Have you heard that including numbers in your media pitch will attract journalist attention? Apparently, so has everyone else. Over the holidays New York Post business reporter, John Crudele, published an article sarcastically “gifting” coverage to a select handful of PR people whose pitches had originally gone unanswered. Why these pitches were unsuccessful is explored in-depth on the Bad Pitch Blog, but a common thread among them was using—and assuming—an unusual statistic or trend was enough to get Crudele’s attention. As evidenced by Crudele’s blunt reaction, numbers alone aren’t enough to get media coverage. What journalists are really looking for is the story behind the number that is relevant to their beat and the interests of their readers.
Knowing what makes a good story and how to find that story within your organization can help you refine your media pitches and engage customers more successfully. The following tips from storytelling experts Rachel Zarrell, reporter and weekend editor of Buzzfeed, Ginny Pulos, founder and president of Ginny Pulos Communications, Inc, and Marcia Stepanek, president and founder of Brand Stories, can help brands uncover the stories within their business that connect to customers.
Answer the “so what?”
According to Pulos, a good story is:
- Engages an emotion
- Ends on a high point
- Is told in the present tense
In a nutshell, the story must get to the heart of why people will care.
Use nut grafs.
As defined by The Poynter Insititute, the purpose of a nut graf is to “tell the reader what the writer is up to; it delivers a promise of the story’s content and message.”
Pulos suggests using nut grafs as an exercise in how to tell your business story effectively and concisely to journalists.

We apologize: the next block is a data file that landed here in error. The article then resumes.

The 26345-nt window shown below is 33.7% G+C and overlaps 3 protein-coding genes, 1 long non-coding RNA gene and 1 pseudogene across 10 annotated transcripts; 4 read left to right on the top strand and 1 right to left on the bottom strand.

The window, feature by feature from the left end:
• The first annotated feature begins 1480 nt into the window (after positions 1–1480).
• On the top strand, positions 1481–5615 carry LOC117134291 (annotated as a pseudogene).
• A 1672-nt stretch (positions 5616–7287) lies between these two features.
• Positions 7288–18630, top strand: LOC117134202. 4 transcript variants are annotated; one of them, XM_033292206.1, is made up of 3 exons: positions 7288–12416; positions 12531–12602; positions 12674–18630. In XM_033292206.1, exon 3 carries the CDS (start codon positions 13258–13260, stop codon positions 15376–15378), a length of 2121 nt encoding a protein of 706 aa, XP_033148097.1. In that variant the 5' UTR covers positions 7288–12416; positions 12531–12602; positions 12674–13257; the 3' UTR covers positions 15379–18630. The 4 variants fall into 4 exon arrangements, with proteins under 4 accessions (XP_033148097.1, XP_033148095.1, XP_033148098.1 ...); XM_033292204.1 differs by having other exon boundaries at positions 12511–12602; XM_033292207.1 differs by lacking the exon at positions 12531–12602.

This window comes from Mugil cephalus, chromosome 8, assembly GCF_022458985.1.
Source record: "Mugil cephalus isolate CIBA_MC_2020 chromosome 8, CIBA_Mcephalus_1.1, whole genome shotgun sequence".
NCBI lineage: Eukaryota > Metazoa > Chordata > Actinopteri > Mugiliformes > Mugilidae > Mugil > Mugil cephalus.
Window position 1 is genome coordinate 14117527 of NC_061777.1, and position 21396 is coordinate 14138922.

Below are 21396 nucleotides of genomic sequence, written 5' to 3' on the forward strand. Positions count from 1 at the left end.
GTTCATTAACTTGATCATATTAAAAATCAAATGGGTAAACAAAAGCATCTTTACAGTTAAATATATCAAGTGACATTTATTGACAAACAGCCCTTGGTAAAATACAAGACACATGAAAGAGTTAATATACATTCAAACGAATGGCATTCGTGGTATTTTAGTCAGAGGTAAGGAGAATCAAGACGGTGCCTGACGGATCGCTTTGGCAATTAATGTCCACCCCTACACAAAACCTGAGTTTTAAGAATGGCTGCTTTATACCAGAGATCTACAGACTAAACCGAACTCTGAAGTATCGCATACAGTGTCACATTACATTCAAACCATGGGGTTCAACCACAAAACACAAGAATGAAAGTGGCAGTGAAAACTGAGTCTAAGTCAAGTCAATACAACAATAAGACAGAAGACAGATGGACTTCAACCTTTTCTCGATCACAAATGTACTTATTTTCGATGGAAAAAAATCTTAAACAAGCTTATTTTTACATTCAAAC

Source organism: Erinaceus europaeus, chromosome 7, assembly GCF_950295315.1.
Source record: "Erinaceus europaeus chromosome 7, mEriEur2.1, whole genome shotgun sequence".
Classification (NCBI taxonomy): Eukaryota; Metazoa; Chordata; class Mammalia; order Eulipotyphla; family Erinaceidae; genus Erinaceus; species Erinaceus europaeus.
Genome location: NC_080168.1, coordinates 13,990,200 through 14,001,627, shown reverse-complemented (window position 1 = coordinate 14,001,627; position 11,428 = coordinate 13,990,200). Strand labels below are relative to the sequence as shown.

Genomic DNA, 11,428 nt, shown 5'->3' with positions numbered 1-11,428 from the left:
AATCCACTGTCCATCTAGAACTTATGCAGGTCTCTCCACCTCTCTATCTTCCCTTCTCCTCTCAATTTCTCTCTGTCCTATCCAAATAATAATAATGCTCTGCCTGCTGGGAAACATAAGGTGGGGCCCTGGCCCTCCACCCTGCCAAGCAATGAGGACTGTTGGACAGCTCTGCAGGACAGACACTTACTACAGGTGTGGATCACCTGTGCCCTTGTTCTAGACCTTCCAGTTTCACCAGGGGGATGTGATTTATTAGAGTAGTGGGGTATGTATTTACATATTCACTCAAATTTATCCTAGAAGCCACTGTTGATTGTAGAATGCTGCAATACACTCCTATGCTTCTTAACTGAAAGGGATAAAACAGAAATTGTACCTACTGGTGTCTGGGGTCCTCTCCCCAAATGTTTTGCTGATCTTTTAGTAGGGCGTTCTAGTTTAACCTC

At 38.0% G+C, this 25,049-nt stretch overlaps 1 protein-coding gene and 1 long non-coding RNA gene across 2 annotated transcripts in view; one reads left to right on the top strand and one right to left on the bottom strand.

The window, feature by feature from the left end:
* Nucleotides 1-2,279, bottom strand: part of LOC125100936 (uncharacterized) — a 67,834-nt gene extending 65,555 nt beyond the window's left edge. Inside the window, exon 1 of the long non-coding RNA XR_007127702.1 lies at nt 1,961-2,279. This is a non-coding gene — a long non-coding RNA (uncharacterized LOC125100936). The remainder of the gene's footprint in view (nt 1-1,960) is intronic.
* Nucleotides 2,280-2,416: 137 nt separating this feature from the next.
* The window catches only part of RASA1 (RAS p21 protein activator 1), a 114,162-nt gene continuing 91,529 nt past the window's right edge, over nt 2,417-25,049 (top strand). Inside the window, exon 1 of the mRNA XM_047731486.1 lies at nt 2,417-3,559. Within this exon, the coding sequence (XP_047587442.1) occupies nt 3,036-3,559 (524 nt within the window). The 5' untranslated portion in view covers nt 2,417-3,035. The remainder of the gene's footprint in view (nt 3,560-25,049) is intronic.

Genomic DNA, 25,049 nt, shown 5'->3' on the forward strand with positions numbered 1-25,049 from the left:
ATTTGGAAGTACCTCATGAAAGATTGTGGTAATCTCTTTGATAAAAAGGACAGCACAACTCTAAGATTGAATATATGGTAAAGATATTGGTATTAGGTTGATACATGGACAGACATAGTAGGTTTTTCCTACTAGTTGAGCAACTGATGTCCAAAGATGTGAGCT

“I was on a panel about social media and learned that a company’s about page should have a two-line description, 50-word description, and a longer piece. This way if a journalist needs to grab something or tweet about you, they have something short they can use, something longer they can use if you are a speaker at an event, and a full-length description for your clients,” she says.
Incorporate figurative language.
Pulos also recommends using metaphors to tell a story, and refers to the late Apple CEO, Steve Jobs, as an example of a great storyteller who coined the phrase that an iPhone is “a life in your pocket.”
At Buzzfeed, Zarrell reveals that hyperbolic words such as heartbreaking, heartwarming, awesome, amazing tend to attract the most clicks.
Visualize your story.
“I won’t write anything that doesn’t have a visual element to it. When I am creating a story, I build it around the visual,” says Zarrell, “The way we narrate things around the visuals when telling a story is getting to the thing people care about very quickly, because people don’t want to waste their time.”
Stepanek agrees, arguing that visuals are “the fastest way to get an emotional impact along with information,” as well as proving the credibility of a story with tangible evidence.
For B2B companies with intangible products, videos and infographics are an opportunity to measure impact or prove that the company is able to do what it says its doing.
Stepanek predicts that the next phase of the media evolution will be to measurement content based on how a video or story emotionally moves an audience.
Numbers are just numbers, and they aren’t always easy to remember in the first place. What journalists and their audiences will remember in the end is how your story made them feel.
This article was syndicated from Business 2 Community: How to Turn Your Data Into Stories
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